• Keep harvest containers clean to prevent cross-contamination of fresh produce. If containers are used repeatedly during a harvest, they should be cleaned after each load is delivered, prior to each reuse. Containers stored outside the physical operational plant should be inspected and/or cleaned before use.

  • Assign responsibility for maintenance to the person in charge of managing equipment. The person in charge must know what and how equipment is being used, ensure equipment is functioning properly, and make sure equipment is cleaned and sanitized regularly.


Centers for Disease Control and Prevention (CDC). 2018. National Outbreak Reporting System (NORS).

Code of Federal Regulations. 2016a. Current Good Manufacturing Practice, Hazard Analysis, and Risk-Based Preventive Controls for Human Food: Plant and Grounds.

Code of Federal Regulations. 2016b. Current Good Manufacturing Practice, Hazard Analysis, and Risk-Based Preventive Controls for Human Food: Sanitary Facilities and Controls.

Code of Federal Regulations. 2016c. Current Good Manufacturing Practice, Hazard Analysis, and Risk-Based Preventive Controls for Human Food: Equipment and Utensils.

Florida Administrative Code. 2007. Rule 5G-6. Tomato inspection.

Florida Department of Agriculture and Consumer Services. 2014. Rule 5G-6. Tomato Best Practices Manual.

Food and Drug Administration (FDA). 1998. Guide to Minimize Microbial Food Safety Hazards for Fresh Fruits and Vegetables.

Food and Drug Administration (FDA). 2008. Guidance for Industry: Guide to Minimize Microbial Food Safety Hazards of Fresh-cut Fruits and Vegetables.

Food and Drug Administration (FDA). 2015. Standards for Produce Safety Coverage and Exemptions/Exclusions for 21 Part 112.

Food and Drug Administration (FDA). 2018a. Produce Safety Standards.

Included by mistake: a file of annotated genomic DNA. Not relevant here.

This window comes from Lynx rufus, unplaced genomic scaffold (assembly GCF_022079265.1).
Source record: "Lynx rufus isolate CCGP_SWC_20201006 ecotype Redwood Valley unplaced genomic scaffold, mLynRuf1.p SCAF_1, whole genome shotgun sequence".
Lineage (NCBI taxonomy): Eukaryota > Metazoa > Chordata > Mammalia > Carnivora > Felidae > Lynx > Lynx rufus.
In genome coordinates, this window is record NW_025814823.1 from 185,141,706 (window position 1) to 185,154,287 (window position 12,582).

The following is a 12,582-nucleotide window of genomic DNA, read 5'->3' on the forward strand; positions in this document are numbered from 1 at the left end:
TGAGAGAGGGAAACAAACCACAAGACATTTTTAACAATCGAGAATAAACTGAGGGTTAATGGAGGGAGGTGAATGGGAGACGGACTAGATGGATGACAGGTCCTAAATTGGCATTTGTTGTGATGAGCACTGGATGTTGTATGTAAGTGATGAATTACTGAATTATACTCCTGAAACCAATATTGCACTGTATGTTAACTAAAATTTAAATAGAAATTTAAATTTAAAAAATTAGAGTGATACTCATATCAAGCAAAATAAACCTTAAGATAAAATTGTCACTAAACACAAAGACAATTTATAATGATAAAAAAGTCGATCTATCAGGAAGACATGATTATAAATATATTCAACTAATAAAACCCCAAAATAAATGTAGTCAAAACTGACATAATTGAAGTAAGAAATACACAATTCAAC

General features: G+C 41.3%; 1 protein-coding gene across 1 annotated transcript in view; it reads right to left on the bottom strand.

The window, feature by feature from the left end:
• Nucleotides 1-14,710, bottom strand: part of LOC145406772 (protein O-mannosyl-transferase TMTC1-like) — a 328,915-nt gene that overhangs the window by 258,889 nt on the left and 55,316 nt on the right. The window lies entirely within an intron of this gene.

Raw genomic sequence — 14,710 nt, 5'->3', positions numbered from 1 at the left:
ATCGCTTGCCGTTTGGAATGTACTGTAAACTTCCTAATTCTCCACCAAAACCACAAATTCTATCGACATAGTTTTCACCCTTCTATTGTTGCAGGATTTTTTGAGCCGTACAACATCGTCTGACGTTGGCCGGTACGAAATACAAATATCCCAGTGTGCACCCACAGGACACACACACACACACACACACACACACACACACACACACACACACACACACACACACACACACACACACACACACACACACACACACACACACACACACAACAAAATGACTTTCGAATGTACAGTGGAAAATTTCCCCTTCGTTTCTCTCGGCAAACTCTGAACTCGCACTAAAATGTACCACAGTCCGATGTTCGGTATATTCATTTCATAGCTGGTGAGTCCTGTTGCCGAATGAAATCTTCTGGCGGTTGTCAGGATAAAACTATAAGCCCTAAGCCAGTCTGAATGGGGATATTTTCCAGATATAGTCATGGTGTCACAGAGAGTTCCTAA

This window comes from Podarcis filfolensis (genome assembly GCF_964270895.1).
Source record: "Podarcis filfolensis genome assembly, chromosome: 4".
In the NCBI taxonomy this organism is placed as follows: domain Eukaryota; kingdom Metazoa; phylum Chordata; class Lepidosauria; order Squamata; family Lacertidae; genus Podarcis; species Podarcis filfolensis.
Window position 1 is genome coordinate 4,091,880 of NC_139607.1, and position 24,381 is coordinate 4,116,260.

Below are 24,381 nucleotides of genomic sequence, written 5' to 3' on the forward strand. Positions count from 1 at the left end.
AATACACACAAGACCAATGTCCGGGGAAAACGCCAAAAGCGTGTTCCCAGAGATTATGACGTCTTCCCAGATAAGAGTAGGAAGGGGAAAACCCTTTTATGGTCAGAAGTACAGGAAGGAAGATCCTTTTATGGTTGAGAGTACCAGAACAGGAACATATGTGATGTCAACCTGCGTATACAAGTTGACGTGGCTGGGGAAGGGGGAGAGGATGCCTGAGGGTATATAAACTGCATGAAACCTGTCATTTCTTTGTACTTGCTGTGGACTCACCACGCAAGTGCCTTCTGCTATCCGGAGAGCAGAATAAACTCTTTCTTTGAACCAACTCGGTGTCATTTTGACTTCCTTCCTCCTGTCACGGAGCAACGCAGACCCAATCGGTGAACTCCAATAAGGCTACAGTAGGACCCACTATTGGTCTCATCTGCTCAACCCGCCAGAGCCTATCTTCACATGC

Food and Drug Administration (FDA). 2018b. Food Safety Modernization Act.

Food and Drug Administration (FDA). 2018c. FSMA Final Rule for Preventive Controls for Human Food.

Food and Drug Administration (FDA). 2018d. Compliance Dates.

Food and Drug Administration (FDA). 2019. FSMA Final Rule on Produce Safety.


Chapman, B., & Danyluk, M. 2013. Establishing Lot Size through Sanitation Clean Breaks in Produce Packing Facilities. FSHN13–10. UF/IFAS Extension, Gainesville, FL, 32611.

Schmidt, R. 2009. Basic Elements of Equipment Cleaning and Sanitizing in Food Processing and Handling Operations. FS14. UF/IFAS Extension, Gainesville, FL 32611.

Also Available in: Español

Peer Reviewed

Publication #FSHN10-12

Release Date:May 23, 2019

Reviewed At:April 15, 2022

Related Experts

Schneider, Keith R.


University of Florida

Goodrich-Schneider, Renee M.


University of Florida

De, Jaysankar

University of Florida

Fact Sheet

About this Publication

This document is FSHN10-12, one of a series of the Food Science and Human Nutrition Department, UF/IFAS Extension. Original publication date March 2012. Revised November 2017 and March 2019. Visit the EDIS website at for the currently supported version of this publication.

About the Authors

J. A. Lepper, training specialist; J. De, postdoctoral research associate; C. R. Pabst, graduate student; A. Sreedharan, former postdoctoral research associate; R. M. Goodrich-Schneider, professor; and K. R. Schneider, professor, Food Science and Human Nutrition Department; UF/IFAS Extension, Gainesville, FL 32611.


  • Keith Schneider